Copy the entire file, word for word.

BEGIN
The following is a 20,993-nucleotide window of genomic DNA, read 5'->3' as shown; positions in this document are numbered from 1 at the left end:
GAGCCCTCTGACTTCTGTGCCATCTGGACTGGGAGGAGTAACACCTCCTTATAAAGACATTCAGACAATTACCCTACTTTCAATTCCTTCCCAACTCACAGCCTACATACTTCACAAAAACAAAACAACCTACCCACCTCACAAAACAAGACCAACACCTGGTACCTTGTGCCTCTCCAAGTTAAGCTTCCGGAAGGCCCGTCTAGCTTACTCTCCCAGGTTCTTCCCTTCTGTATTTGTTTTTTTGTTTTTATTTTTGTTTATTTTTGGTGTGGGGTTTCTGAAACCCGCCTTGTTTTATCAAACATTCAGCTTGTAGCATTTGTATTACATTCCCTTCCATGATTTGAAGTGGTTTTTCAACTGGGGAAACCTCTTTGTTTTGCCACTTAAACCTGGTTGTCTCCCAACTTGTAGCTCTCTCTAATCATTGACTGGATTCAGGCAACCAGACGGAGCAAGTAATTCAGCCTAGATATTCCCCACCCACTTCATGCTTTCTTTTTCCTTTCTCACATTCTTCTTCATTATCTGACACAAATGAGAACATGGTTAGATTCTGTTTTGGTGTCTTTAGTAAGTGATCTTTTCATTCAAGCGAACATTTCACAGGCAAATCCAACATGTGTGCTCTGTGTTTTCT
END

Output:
The following is a 20,993-nucleotide window of genomic DNA, read 5'->3' as shown; positions in this document are numbered from 1 at the left end:
GAGCCCTCTGACTTCTGTGCCATCTGGACTGGGAGGAGTAACACCTCCTTATAAAGACATTCAGACAATTACCCTACTTTCAATTCCTTCCCAACTCACAGCCTACATACTTCACAAAAACAAAACAACCTACCCACCTCACAAAACAAGACCAACACCTGGTACCTTGTGCCTCTCCAAGTTAAGCTTCCGGAAGGCCCGTCTAGCTTACTCTCCCAGGTTCTTCCCTTCTGTATTTGTTTTTTTGTTTTTATTTTTGTTTATTTTTGGTGTGGGGTTTCTGAAACCCGCCTTGTTTTATCAAACATTCAGCTTGTAGCATTTGTATTACATTCCCTTCCATGATTTGAAGTGGTTTTTCAACTGGGGAAACCTCTTTGTTTTGCCACTTAAACCTGGTTGTCTCCCAACTTGTAGCTCTCTCTAATCATTGACTGGATTCAGGCAACCAGACGGAGCAAGTAATTCAGCCTAGATATTCCCCACCCACTTCATGCTTTCTTTTTCCTTTCTCACATTCTTCTTCATTATCTGACACAAATGAGAACATGGTTAGATTCTGTTTTGGTGTCTTTAGTAAGTGATCTTTTCATTCAAGCGAACATTTCACAGGCAAATCCAACATGTGTGCTCTGTGTTTTCT